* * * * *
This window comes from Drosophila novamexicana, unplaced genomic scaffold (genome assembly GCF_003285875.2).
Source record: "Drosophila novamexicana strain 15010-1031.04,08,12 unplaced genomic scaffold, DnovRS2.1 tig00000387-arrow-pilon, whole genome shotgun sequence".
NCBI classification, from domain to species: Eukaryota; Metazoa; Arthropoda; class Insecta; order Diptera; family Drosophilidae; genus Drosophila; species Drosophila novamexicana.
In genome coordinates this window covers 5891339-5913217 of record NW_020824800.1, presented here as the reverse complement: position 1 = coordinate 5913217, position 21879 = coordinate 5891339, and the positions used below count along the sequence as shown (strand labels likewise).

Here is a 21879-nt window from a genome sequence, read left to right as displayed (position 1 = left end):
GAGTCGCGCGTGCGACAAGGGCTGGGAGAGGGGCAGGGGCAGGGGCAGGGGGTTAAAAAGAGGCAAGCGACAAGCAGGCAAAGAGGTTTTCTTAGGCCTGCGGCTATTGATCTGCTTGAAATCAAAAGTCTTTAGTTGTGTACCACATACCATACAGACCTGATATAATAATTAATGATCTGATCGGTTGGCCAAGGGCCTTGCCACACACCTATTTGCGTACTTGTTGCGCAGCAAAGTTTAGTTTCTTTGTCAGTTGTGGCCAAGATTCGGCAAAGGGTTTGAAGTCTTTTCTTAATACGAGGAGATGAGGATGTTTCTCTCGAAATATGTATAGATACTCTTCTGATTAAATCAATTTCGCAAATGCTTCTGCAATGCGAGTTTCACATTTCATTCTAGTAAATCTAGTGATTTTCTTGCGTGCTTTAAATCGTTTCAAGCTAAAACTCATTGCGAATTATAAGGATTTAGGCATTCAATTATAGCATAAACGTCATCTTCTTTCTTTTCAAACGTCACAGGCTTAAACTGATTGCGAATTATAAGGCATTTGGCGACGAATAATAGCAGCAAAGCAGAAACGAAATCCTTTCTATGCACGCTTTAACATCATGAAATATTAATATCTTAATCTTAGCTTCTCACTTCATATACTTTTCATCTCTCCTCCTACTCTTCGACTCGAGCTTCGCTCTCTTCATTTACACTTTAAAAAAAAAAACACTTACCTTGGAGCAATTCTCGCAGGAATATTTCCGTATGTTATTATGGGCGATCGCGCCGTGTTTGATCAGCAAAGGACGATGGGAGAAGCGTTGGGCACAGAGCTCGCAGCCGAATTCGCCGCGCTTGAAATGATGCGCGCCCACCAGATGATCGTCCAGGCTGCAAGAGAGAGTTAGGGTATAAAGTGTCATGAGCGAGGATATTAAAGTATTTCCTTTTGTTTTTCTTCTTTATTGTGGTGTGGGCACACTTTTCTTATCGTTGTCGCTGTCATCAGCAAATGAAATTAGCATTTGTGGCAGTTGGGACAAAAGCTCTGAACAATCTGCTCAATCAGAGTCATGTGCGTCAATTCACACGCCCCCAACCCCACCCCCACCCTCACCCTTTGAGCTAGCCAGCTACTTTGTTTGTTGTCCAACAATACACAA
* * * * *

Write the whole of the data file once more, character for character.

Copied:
This window comes from Drosophila novamexicana, unplaced genomic scaffold (genome assembly GCF_003285875.2).
Source record: "Drosophila novamexicana strain 15010-1031.04,08,12 unplaced genomic scaffold, DnovRS2.1 tig00000387-arrow-pilon, whole genome shotgun sequence".
NCBI classification, from domain to species: Eukaryota; Metazoa; Arthropoda; class Insecta; order Diptera; family Drosophilidae; genus Drosophila; species Drosophila novamexicana.
In genome coordinates this window covers 5891339-5913217 of record NW_020824800.1, presented here as the reverse complement: position 1 = coordinate 5913217, position 21879 = coordinate 5891339, and the positions used below count along the sequence as shown (strand labels likewise).

Here is a 21879-nt window from a genome sequence, read left to right as displayed (position 1 = left end):
GAGTCGCGCGTGCGACAAGGGCTGGGAGAGGGGCAGGGGCAGGGGCAGGGGGTTAAAAAGAGGCAAGCGACAAGCAGGCAAAGAGGTTTTCTTAGGCCTGCGGCTATTGATCTGCTTGAAATCAAAAGTCTTTAGTTGTGTACCACATACCATACAGACCTGATATAATAATTAATGATCTGATCGGTTGGCCAAGGGCCTTGCCACACACCTATTTGCGTACTTGTTGCGCAGCAAAGTTTAGTTTCTTTGTCAGTTGTGGCCAAGATTCGGCAAAGGGTTTGAAGTCTTTTCTTAATACGAGGAGATGAGGATGTTTCTCTCGAAATATGTATAGATACTCTTCTGATTAAATCAATTTCGCAAATGCTTCTGCAATGCGAGTTTCACATTTCATTCTAGTAAATCTAGTGATTTTCTTGCGTGCTTTAAATCGTTTCAAGCTAAAACTCATTGCGAATTATAAGGATTTAGGCATTCAATTATAGCATAAACGTCATCTTCTTTCTTTTCAAACGTCACAGGCTTAAACTGATTGCGAATTATAAGGCATTTGGCGACGAATAATAGCAGCAAAGCAGAAACGAAATCCTTTCTATGCACGCTTTAACATCATGAAATATTAATATCTTAATCTTAGCTTCTCACTTCATATACTTTTCATCTCTCCTCCTACTCTTCGACTCGAGCTTCGCTCTCTTCATTTACACTTTAAAAAAAAAAACACTTACCTTGGAGCAATTCTCGCAGGAATATTTCCGTATGTTATTATGGGCGATCGCGCCGTGTTTGATCAGCAAAGGACGATGGGAGAAGCGTTGGGCACAGAGCTCGCAGCCGAATTCGCCGCGCTTGAAATGATGCGCGCCCACCAGATGATCGTCCAGGCTGCAAGAGAGAGTTAGGGTATAAAGTGTCATGAGCGAGGATATTAAAGTATTTCCTTTTGTTTTTCTTCTTTATTGTGGTGTGGGCACACTTTTCTTATCGTTGTCGCTGTCATCAGCAAATGAAATTAGCATTTGTGGCAGTTGGGACAAAAGCTCTGAACAATCTGCTCAATCAGAGTCATGTGCGTCAATTCACACGCCCCCAACCCCACCCCCACCCTCACCCTTTGAGCTAGCCAGCTACTTTGTTTGTTGTCCAACAATACACAA